Throughout the year, it is vital that clergy and other Jewish professionals take time to feed their souls. Jewish professionals spend much of our time making sure others get what they need, often forgetting about our own personal care. Between solving congregational disputes, trying to please everyone and attending numerous meetings, it’s easy to lose sight of the reasons for our dreams of working professionally for the Jewish people.
One of my favorite ways to take care of myself and bring my dreams back to the center of my consciousness is to work at camp. Camp faculty are not only vital to the programing and t’filla at camp, but it is also enriching for the clergy and educators who attend. There is no better feeling than to be nearly knocked over with a bear hug and an exuberant introduction from a proud camper, “This is Rabbi Stephanie. She’s my rabbi!”
As with any other activity, at camp, you really get what you put in. The more you participate with your unit and get to know campers and staff, the deeper your relationships. It is heartwarming to work with knowledgeable, talented song leaders to develop creative t’filla we might never be able to do at home. Only at camp would a 7th grader think to invent an experiential game of crossing the Red Sea (creek) during services. Or maybe, it’s that only at camp are we able to test this creation with 30 willing participants.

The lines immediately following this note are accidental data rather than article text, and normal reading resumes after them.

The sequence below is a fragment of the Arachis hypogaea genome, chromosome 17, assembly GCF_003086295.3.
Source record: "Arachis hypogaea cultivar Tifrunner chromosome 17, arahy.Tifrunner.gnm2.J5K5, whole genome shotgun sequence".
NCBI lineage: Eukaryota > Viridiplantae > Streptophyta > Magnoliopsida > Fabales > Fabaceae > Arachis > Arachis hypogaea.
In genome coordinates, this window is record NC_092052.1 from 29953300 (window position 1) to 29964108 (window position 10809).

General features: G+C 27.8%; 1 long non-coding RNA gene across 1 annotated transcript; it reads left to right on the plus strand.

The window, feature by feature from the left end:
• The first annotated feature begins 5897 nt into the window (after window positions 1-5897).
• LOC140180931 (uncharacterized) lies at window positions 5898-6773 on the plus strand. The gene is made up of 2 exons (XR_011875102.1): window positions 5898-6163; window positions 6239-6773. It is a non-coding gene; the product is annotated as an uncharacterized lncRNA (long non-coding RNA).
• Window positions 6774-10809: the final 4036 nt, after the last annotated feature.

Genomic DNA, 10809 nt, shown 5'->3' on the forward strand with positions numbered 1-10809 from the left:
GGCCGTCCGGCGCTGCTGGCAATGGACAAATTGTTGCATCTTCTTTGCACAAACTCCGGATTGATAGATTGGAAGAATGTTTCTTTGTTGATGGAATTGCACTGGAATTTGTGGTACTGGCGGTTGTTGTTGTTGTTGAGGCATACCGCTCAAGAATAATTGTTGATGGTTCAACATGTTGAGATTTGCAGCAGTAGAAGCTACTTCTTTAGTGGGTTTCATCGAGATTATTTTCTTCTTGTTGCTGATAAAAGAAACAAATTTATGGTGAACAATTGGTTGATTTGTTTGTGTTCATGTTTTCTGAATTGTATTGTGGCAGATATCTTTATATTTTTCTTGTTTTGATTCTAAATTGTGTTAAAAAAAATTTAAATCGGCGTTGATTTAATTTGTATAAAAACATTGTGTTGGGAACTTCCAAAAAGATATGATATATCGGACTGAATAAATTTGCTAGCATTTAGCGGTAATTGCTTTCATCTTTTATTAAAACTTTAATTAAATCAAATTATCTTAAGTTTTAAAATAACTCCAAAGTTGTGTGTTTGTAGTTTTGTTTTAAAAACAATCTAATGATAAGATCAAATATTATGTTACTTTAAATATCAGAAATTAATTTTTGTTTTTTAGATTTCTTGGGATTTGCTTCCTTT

Working with unit heads to bond campers together in creative educational ways is incredibly inspiring. Hours after arriving at camp, I was helping facilitate a program that taught 23 campers about being welcoming and kind to one another. Not only was this a great program, but it also felt as if I was looking into the magnifying glass on an artificial ant colony. There is a lot to learn about the relationships that play out “in the real world,” of the microcosm of camp. Their disputes might be about who gets in on a card game but it parallels almost any debate about the use of institutional space beautifully.
Not only do the campers and staff feed my soul, but the faculty are able to truly connect during meals and down time. There are only a few opportunities during the year when I get to collaborate creatively with clergy from all over California in prayer, programing and teaching. At camp, this happens daily! Not only do we learn from one another about camp, but we also have the opportunity to collaborate on services and experience different teaching models first hand. We are also blessed with resources that are at our fingertips— not just camp resources but resources that are applicable to our work back home. Being at camp is not just sitting around in a gazebo, although I’ve absolutely had time for this as well, but it is truly fulfilling work. Touching beautiful souls through Judaism and ensuring Jewish identity in the next generation at camp nourishes me in a way nothing else can.